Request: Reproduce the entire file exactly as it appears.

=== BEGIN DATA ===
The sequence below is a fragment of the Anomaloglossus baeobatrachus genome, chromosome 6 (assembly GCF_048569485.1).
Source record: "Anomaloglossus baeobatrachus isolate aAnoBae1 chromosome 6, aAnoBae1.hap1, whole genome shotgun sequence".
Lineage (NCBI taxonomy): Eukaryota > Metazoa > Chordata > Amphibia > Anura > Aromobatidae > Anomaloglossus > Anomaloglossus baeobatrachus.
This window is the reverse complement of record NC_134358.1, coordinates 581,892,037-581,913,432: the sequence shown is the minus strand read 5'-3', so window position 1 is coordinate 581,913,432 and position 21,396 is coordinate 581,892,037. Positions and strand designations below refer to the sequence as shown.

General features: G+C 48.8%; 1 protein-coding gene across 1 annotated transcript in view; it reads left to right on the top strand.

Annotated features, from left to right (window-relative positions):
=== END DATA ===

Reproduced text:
The sequence below is a fragment of the Anomaloglossus baeobatrachus genome, chromosome 6 (assembly GCF_048569485.1).
Source record: "Anomaloglossus baeobatrachus isolate aAnoBae1 chromosome 6, aAnoBae1.hap1, whole genome shotgun sequence".
Lineage (NCBI taxonomy): Eukaryota > Metazoa > Chordata > Amphibia > Anura > Aromobatidae > Anomaloglossus > Anomaloglossus baeobatrachus.
This window is the reverse complement of record NC_134358.1, coordinates 581,892,037-581,913,432: the sequence shown is the minus strand read 5'-3', so window position 1 is coordinate 581,913,432 and position 21,396 is coordinate 581,892,037. Positions and strand designations below refer to the sequence as shown.

General features: G+C 48.8%; 1 protein-coding gene across 1 annotated transcript in view; it reads left to right on the top strand.

Annotated features, from left to right (window-relative positions):